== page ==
Allie and I spoke briefly earlier in the afternoon, and she said, "I never ever know what you're gonna like."
I was really unimpressed with the movie.
I had checked fandango, so I knew it was going to be 2hrs 32min, and it definitely felt it. Part of me appreciated the realism that you don't always win in your big blowout confrontation, but it just wasn't doing it for me.
I love moral grey, but Batman kept coming off as a dick to me, and the ending -- making Batman the "villain" didn't work for me.
The thing with the boats, as soon as the Joker started to explain it I thought, "It's like a reverse prisoner's dilemma!" And when people were nearly pressing the detonator I kept going, "No, no, don't do it, it'll blow up your own boat." I LOVED LOVED LOVED the big black convict throwing the detonator out the window.
Talk of what the people of Gotham "deserve" confuses me. In part because how is that ever the issue? The issue is what the people need (with the added possibility of dealing with when what they say/seem to want conflicts with what you think they need). But also, didn't the ferry boat thing prove that they can do good things on their own? I understand the power Dent had as an active force for good, an active White Knight, and I can see the value in protecting his legacy so that people can still believe in good guys, but I feel like the ferry boat incident undercut the urgency/necessity of having a White Knight people can believe in. And I really don't feel like making Batman a bad guy improves anything -- I mean, he's still gonna be dishing out vigilante justice, but now people are gonna think he's a straight-up bad guy rather than just an outlaw to be wary of? (I hated the scene of Gordon smashing the Bat Signal . . . and I think I was supposed to hate it, but still.)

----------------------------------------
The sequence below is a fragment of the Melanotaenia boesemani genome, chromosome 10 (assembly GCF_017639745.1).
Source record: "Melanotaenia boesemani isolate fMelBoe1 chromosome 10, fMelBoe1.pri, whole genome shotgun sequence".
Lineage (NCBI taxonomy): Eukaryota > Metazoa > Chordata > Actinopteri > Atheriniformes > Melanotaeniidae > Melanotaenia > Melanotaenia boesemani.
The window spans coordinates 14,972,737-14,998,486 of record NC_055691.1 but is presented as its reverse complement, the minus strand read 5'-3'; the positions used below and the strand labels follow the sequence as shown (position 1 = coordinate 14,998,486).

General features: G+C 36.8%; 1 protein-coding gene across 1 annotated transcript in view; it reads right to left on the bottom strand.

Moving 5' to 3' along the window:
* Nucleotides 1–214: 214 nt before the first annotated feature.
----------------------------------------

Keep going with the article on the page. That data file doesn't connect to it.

I was also surprised that Two-Face was killed, because he's a big name villain. I grew up on the animated Batman, so as soon as I heard the name "Harvey" I thought "Harvey Dent!" and totally noticed stuff like the line about his pretty face and the thing about his coin flip leading to his first date with Rachel.
The first time "Batman" shot a gun I thought, "That's not Batman" (because it's a Thing, like with Buffy), but I was hoping/expecting it to be a Robin rather than just amateur copycats. (And now that I say that after having talked about Batman being made into the villain, I guess one positive thing is that you won't have amateurs dressing up as Batman and getting themselves endangered.)
I did not like Christian Bale's affected Batman voice. I also prefer the sleek Batmobile from the animated series to this armored tank thing.
I was confused by Jim Gordon's wife being Barbara, because I remember his daughter Barbara Gordon.
Alfred was awesome.
I also approve of Lucius Fox (Morgan Freeman).
I was totally shocked that they killed Jim Gordon, and I was so pleased when that turned out to be a fake-out -- and I loved that his wife slapped him when he came back, and that he had done it to protect his family.
I loved the continuity of having the Italian mob guy limping and with a cane after the "From this height a fall won't kill me" scene.
I found it interesting that the Joker invented different origin stories to fit different situations. (And honestly? Because of the makeup, I hadn't registered that there were "scars" there at all, though eventually after paying attention to enough scenes I saw them.)
I liked that Gordon's right-hand detective was a woman of color, though making her a dirty copy undercut that.